What Is The Difference Between A Physiotherapist And Osteopath

Most patients often get confused on who to meet whenever they see both osteopathy and physiotherapy professionals within a single practice. Obviously, it’s because they do not know the difference between both primary healthcare professionals. While it’s easy to find both professionals treating almost the same problems in most private practices, you may also observe that they tend to apply a slightly different method of treatment.

Basically, the greatest difference between a physiotherapist and an osteopath is found in the ideology and training. While there are common similarities between physiotherapy and osteopathy, it is quite important to understand that both professions are derived from different roots. In a bid to help you understand the difference between the two health professionals, here is a structured outline to guide you.

Who is a physiotherapist?

Physiotherapists are primary healthcare professionals who are trained to help patients manage pain and prevent disease. These health professionals are known to receive broad-based training in physiotherapy. While belonging to the Chartered Society of Physiotherapy, all physiotherapists are required to be registered by the Health Professions Council. In the UK, Physiotherapists are required to study for a period of about 3-4 years before they can be awarded a bachelor’s degree in physiotherapy (BSc Physiotherapy).

What does a physiotherapist do?

When a person is affected by a disability, illness or injury, the office of the physiotherapist is usually the first point of call. This is because they are medically trained to help restore movement and function to the fullest potential as part of efforts to maintain health for people of all ages. Ranging from breathing problems to post-operative rehabilitation, these health specialists are trained to work with a diverse spectrum of conditions and medications or treatments, for example, take this Hydrotherapy Gold Coast physiotherapy center that can help ease severe joint pains, sports injuries, and the likes of arthritis and many other issues using hydrotherapy treatment regimes.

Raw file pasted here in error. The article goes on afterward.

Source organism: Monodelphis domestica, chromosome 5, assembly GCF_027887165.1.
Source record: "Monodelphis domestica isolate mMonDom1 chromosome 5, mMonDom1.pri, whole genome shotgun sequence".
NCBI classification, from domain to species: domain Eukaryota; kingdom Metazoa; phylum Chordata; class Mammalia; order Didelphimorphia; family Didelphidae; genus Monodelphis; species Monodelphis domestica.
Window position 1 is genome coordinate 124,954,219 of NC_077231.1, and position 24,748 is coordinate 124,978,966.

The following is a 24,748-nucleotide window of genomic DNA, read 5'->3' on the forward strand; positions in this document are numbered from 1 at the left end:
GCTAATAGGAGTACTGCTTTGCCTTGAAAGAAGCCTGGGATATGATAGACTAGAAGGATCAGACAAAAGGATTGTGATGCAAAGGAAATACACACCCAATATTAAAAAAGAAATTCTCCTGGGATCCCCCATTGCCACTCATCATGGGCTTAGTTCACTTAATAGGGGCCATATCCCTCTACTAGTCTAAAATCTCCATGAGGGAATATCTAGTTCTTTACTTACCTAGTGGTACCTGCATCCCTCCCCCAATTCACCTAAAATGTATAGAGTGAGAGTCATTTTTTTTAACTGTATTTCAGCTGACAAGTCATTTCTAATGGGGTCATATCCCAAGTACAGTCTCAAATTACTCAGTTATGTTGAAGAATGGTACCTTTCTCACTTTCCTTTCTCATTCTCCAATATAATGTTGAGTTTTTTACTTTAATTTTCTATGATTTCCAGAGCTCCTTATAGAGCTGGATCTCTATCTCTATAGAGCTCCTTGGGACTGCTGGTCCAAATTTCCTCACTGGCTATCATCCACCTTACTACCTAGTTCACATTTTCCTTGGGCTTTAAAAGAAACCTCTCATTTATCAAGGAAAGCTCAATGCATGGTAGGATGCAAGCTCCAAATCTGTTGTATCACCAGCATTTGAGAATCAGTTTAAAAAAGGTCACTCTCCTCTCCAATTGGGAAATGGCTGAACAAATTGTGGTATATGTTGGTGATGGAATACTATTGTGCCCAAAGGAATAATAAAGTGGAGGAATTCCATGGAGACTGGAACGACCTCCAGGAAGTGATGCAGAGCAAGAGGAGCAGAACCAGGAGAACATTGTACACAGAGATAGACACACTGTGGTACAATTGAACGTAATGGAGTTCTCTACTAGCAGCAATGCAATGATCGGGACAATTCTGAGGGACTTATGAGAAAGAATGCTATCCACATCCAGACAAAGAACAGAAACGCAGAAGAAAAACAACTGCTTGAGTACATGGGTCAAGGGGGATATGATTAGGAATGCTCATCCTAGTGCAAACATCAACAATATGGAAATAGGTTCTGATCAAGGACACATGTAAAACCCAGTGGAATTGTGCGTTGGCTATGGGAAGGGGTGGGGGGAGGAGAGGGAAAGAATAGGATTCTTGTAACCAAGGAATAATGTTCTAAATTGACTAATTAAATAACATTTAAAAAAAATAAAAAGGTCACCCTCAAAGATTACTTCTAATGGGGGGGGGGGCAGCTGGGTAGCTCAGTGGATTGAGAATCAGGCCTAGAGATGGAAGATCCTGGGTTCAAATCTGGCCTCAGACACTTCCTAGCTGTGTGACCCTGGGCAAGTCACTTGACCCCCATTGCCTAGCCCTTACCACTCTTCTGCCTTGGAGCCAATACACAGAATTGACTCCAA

Generally, physios are trained to evaluate specific problems of inactivity in an individual’s health life. They use a range of treatment methods such as hydrotherapy, ultrasound, electrotherapy, therapeutic exercise, and manipulation of joints to treat certain health problems and a variety of injuries. Some of the problems they treat involve muscles, spine, ligaments, and joints.

Physios are also very helpful in rehabilitating patients from accidents and surgery by developing effective exercise programs. As part of an effective rehabilitation program, these physicians often offer facilities for supervised exercise. Basically, they are particularly focused on remedial exercises. Rather than work in private practices, most physiotherapists prefer to operate within the NHS. Their assistance is also much extended towards the sports sector. Many elite sports teams are now employing physiotherapists, sports therapists, and rehabilitation specialists to offer the best treatment to their players. If you are interested in such career options, you could take a look at sports therapy courses here.

Who is an osteopath?

Osteopaths are health professionals who spend about 4-5 years studying osteopathy at the university. Upon completion, they are awarded a bachelor’s degree in osteopathy (BOstMed, BOst or BSc Hons.). It is important to note that these physicians are not trained in radiology or radiography. Before an Osteopath can practice in the UK, he or she must be registered with the General Osteopathic Council (GOsC).

What does an osteopath do?

When it comes to treating joint and muscle disorders, the office of the osteopath is the right place to go. An osteopath is specially trained to treat skeletal problems. Such a physician should be able to correct problems caused by incorrect alignments of muscles, ligaments, and bones with just the hands.

Basically, osteopaths help in diagnosing, treating, preventing, and rehabilitating musculoskeletal (MSK) disorders. As primary health care professionals, they also focus on strengthening the MSK system and its effects on the general health of patients. They offer a range of techniques such as acupuncture, soft tissue stretch, soft or deep tissue massage, articulation, and joint manipulation to treat existing conditions and prevent illnesses. Advancement in this area has proved to be positive with digital healthcare now available to help treat these disorders with companies like Hinge Health helping to make this possible. This can be a comfort to patients who want to be assisted in their own homes.

These treatments help to boost the body’s own healing mechanism, enhance nerve supply to tissues, promote blood circulation, relieve muscle tension, and boost joint mobility.

To learn more about physiotherapists and osteopaths, please contact KUER Physio Harley Street.

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